On-board Audio Quality & Performance

When we first introduced this section into our motherboard roundups we focused almost exclusively on performance. We did some rudimentary verifications of audio output quality but there was nothing serious at all. Armed with RightMark's Audio Analyzer we were able to perform some more objective tests on the audio output quality of these on-board audio codecs.


The Audio Analyzer hardware setup

The way Audio Analyzer works is simple; you run a cable from the output of the sound device being measured and run it into the input of either the same device or a separate sound card. Sounds are then played from the device being tested and recorded at the same time; the signals are then compared and analyzed with their differences being summed up through a number of performance scores. The test obviously depends on the recording equipment just as much as the playback device so in order to keep things on a level playing field all of our recording was done using a SB Audigy; it's not the highest end card in the world but it provides a good reference point.

The only boards to be omitted from this test were the ABIT KX7-333 (because it has no on-board audio), the DFI AD76 RAID (because audio wasn't working properly in the preproduction BIOS) and the Soyo KT333 Dragon Ultra (because the board would not POST with our Audigy installed).

Audio Analyzer outputs ratings in six separate categories rating the output quality of the signal that is played back using the audio device being tested. The ratings range from Very Poor, Poor, Average, Good, Very Good and finally Excellent; the higher the rating the better. We won't get into too deep of an explanation behind these terms but here's what to look for:

Frequency Response - audio occurs at various frequencies (the human ear can perceive frequencies from 20Hz up to 20kHz), the frequency response of the audio device determines what frequencies can be accurately reproduced and what frequencies will be lost or reduced in volume. Generally the higher and lower frequencies are the ones that suffer the most, so an above average frequency response curve would be relatively flat from start to finish.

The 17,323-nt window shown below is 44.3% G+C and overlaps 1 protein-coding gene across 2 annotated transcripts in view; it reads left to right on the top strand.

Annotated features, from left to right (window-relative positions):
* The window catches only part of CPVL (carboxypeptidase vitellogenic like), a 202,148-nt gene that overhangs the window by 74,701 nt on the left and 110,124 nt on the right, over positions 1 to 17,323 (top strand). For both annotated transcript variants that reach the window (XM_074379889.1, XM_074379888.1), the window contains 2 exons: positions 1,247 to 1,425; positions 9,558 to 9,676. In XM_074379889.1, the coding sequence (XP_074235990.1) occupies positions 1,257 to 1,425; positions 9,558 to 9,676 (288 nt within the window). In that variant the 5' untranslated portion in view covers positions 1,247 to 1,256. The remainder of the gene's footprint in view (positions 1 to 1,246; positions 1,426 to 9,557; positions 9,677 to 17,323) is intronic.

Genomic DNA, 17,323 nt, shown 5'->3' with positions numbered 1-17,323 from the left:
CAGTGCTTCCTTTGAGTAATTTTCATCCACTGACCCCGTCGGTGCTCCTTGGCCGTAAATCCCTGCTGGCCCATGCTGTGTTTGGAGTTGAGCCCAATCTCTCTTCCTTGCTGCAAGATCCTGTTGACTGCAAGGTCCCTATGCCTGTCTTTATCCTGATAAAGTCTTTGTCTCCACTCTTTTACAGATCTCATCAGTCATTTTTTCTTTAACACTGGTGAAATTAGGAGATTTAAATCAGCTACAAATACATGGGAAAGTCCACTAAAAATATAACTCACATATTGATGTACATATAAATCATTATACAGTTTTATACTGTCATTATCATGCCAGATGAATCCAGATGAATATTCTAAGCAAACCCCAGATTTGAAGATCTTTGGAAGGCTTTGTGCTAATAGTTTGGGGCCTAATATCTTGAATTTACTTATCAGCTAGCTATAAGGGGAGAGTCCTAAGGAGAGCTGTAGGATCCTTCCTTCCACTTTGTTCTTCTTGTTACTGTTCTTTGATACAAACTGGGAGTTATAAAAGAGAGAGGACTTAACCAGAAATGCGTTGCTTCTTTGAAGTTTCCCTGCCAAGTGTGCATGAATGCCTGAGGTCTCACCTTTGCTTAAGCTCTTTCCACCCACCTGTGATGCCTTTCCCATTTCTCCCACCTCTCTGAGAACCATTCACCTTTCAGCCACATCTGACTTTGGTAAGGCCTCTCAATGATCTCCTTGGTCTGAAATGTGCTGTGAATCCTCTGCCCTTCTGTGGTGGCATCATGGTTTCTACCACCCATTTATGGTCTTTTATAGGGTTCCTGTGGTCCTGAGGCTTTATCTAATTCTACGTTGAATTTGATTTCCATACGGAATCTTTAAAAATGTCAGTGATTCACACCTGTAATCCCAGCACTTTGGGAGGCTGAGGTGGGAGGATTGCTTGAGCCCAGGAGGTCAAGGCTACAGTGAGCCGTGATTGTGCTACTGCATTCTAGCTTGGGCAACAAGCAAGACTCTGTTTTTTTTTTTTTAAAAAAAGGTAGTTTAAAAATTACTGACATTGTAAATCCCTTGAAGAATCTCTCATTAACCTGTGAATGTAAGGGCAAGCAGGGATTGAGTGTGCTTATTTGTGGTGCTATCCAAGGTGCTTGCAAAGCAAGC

Dynamic Range - this gives you an idea of how well weak signals will be reproduced.

THD - Total Harmonic Distortion is best explained by the folks at RightMark:

"THD (total harmonic distortion) is a level of (usually unwanted) harmonics generated in the sound device. Usually high quality devices have a low THD value (lower than 0.002%), but there are exceptions. Many tube devices have rather high THD level, which makes their sound “warm”. But transistor devices must have low THD, because their (odd) harmonics don’t make the sound pleasant. "

The Noise level and Stereo crosstalk ratings should be fairly self explanatory.

Audio Output Quality Comparison
 
Frequency response (from 40 Hz to 15 kHz)
Noise level
Dynamic range
THD
IMD
Stereo crosstalk
ABIT AT7
Average
Good
Good
Very Good
Poor
Excellent
ASUS A7V333
Poor
Good
Good
Average
Very Poor
Very Good
ECS K7VTA3
Good
Good
Good
Very Good
Good
Very Good
EPoX 8K3A+
Good
Very Poor
Very Poor
Good
Poor
Poor
Gigabyte GA-7VRXP
Good
Good
Good
Very Good
Average
Very Good
MSI KT3 Ultra
Good
Average
Average
Very Good
Poor
Good
Shuttle AK35GT2/R
Poor
Good
Average
Average
Very Poor
Very Good

What's interesting to note here is that implementation as well as the specific codec itself greatly control the quality of the output. For example, the ABIT AT7 and the EPoX 8K3A+ use the same ALC650 codec yet they have dramatically different output characteristics.

It's interesting to note that the motherboard with the best output quality was the ECS K7VTA3 that used the older ALC201A codec. Obviously we don't have enough information to judge whether this superiority is caused by the codec or by ECS' engineering team, but it's an interesting observation nonetheless.

Overall Motherboard Performance Onboard Audio Performance

Log in

Don't have an account? Sign up now